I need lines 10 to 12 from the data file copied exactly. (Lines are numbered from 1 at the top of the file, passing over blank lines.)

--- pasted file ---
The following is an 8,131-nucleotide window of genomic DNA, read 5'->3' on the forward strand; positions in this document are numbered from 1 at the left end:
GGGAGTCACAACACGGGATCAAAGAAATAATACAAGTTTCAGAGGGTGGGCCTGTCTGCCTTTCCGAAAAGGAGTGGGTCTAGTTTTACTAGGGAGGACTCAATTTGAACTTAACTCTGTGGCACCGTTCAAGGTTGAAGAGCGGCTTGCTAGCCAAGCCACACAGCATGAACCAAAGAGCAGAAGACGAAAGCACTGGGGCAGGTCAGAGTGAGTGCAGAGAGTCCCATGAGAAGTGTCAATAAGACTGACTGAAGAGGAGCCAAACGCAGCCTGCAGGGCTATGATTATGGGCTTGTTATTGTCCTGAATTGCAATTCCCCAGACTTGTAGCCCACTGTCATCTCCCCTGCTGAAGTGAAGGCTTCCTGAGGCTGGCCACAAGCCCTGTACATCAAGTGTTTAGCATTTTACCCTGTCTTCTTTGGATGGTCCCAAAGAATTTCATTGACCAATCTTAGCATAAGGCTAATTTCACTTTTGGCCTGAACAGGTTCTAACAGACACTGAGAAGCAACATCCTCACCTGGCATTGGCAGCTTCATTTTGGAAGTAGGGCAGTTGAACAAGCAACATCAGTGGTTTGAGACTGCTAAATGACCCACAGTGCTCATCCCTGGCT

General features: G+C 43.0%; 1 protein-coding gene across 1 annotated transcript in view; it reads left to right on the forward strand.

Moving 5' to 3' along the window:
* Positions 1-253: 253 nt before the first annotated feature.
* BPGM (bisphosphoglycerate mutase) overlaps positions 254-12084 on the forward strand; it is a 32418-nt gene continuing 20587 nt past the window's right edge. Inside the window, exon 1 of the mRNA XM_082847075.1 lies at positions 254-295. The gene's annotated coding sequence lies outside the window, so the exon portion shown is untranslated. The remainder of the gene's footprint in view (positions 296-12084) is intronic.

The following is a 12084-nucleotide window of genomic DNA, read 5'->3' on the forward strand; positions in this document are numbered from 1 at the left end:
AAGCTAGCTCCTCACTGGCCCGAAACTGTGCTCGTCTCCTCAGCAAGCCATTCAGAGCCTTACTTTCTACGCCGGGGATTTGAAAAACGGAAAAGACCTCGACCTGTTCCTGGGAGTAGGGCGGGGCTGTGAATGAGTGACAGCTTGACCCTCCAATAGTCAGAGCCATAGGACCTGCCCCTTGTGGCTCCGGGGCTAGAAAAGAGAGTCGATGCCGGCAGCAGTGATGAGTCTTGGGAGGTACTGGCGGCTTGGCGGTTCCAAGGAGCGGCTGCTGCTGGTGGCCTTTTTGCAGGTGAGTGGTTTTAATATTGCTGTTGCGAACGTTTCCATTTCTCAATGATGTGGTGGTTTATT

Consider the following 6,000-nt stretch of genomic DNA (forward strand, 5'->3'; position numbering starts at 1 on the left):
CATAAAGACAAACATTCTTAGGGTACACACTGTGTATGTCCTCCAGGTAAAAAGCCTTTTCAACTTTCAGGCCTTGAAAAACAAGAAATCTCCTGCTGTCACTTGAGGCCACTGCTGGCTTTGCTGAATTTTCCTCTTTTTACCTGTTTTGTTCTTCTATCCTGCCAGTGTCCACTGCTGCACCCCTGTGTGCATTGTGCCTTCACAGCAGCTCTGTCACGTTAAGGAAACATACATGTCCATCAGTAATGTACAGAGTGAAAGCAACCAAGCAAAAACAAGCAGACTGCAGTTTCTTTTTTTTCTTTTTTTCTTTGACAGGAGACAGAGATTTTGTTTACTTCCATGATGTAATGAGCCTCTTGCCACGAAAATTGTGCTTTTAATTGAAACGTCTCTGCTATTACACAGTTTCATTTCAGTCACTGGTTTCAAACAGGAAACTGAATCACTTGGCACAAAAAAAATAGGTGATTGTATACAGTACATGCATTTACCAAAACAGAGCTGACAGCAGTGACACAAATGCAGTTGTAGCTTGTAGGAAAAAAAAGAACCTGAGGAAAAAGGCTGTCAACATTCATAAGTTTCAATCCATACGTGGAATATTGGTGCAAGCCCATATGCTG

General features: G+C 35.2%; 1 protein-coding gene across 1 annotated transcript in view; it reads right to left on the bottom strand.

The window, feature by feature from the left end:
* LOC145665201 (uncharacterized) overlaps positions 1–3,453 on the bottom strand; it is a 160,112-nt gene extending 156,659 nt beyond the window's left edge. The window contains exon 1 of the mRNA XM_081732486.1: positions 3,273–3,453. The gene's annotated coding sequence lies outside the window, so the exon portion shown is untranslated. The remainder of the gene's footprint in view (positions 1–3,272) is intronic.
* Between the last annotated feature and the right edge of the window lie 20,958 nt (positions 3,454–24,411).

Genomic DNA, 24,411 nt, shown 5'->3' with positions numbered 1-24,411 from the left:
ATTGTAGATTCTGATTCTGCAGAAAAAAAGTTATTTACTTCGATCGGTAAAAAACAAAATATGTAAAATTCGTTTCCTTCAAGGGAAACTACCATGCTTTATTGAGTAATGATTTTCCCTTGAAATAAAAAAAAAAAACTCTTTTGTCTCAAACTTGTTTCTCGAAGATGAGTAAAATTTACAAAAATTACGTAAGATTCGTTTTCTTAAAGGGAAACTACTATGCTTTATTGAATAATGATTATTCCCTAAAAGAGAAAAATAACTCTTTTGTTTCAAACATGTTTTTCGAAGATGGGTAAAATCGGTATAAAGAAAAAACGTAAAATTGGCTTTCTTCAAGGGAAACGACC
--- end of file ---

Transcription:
CATAAAGACAAACATTCTTAGGGTACACACTGTGTATGTCCTCCAGGTAAAAAGCCTTTTCAACTTTCAGGCCTTGAAAAACAAGAAATCTCCTGCTGTCACTTGAGGCCACTGCTGGCTTTGCTGAATTTTCCTCTTTTTACCTGTTTTGTTCTTCTATCCTGCCAGTGTCCACTGCTGCACCCCTGTGTGCATTGTGCCTTCACAGCAGCTCTGTCACGTTAAGGAAACATACATGTCCATCAGTAATGTACAGAGTGAAAGCAACCAAGCAAAAACAAGCAGACTGCAGTTTCTTTTTTTTCTTTTTTTCTTTGACAGGAGACAGAGATTTTGTTTACTTCCATGATGTAATGAGCCTCTTGCCACGAAAATTGTGCTTTTAATTGAAACGTCTCTGCTATTACACAGTTTCATTTCAGTCACTGGTTTCAAACAGGAAACTGAATCACTTGGCACAAAAAAAATAGGTGATTGTATACAGTACATGCATTTACCAAAACAGAGCTGACAGCAGTGACACAAATGCAGTTGTAGCTTGTAGGAAAAAAAAGAACCTGAGGAAAAAGGCTGTCAACATTCATAAGTTTCAATCCATACGTGGAATATTGGTGCAAGCCCATATGCTG

General features: G+C 35.2%; 1 protein-coding gene across 1 annotated transcript in view; it reads right to left on the bottom strand.

The window, feature by feature from the left end: